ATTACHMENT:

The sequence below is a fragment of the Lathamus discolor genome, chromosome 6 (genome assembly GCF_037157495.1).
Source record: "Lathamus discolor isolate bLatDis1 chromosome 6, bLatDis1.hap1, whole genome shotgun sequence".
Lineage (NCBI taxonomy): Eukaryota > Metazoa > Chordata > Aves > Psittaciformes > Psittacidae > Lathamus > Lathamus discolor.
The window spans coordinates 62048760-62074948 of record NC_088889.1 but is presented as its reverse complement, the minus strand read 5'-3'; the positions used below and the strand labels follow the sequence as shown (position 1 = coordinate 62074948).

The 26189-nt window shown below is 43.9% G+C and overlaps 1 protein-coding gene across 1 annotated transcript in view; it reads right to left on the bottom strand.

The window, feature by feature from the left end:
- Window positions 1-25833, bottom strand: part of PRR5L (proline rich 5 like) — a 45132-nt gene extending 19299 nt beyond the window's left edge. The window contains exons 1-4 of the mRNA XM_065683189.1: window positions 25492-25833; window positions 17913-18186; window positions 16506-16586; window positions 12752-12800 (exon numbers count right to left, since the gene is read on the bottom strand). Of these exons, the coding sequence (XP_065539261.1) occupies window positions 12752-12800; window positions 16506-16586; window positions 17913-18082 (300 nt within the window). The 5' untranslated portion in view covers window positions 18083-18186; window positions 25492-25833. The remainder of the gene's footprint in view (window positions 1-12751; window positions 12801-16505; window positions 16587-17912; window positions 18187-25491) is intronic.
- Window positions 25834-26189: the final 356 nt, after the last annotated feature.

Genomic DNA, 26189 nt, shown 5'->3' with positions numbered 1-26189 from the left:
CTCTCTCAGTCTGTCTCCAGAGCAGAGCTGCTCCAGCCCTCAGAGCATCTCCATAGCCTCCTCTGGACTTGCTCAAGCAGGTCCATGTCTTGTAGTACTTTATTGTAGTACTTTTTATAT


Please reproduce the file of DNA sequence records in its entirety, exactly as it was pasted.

The sequence below is a fragment of the Lathamus discolor genome, chromosome 6 (genome assembly GCF_037157495.1).
Source record: "Lathamus discolor isolate bLatDis1 chromosome 6, bLatDis1.hap1, whole genome shotgun sequence".
Lineage (NCBI taxonomy): Eukaryota > Metazoa > Chordata > Aves > Psittaciformes > Psittacidae > Lathamus > Lathamus discolor.
The window spans coordinates 62048760-62074948 of record NC_088889.1 but is presented as its reverse complement, the minus strand read 5'-3'; the positions used below and the strand labels follow the sequence as shown (position 1 = coordinate 62074948).

The 26189-nt window shown below is 43.9% G+C and overlaps 1 protein-coding gene across 1 annotated transcript in view; it reads right to left on the bottom strand.

The window, feature by feature from the left end:
- Window positions 1-25833, bottom strand: part of PRR5L (proline rich 5 like) — a 45132-nt gene extending 19299 nt beyond the window's left edge. The window contains exons 1-4 of the mRNA XM_065683189.1: window positions 25492-25833; window positions 17913-18186; window positions 16506-16586; window positions 12752-12800 (exon numbers count right to left, since the gene is read on the bottom strand). Of these exons, the coding sequence (XP_065539261.1) occupies window positions 12752-12800; window positions 16506-16586; window positions 17913-18082 (300 nt within the window). The 5' untranslated portion in view covers window positions 18083-18186; window positions 25492-25833. The remainder of the gene's footprint in view (window positions 1-12751; window positions 12801-16505; window positions 16587-17912; window positions 18187-25491) is intronic.
- Window positions 25834-26189: the final 356 nt, after the last annotated feature.

Genomic DNA, 26189 nt, shown 5'->3' with positions numbered 1-26189 from the left:
CTCTCTCAGTCTGTCTCCAGAGCAGAGCTGCTCCAGCCCTCAGAGCATCTCCATAGCCTCCTCTGGACTTGCTCAAGCAGGTCCATGTCTTGTAGTACTTTATTGTAGTACTTTTTATAT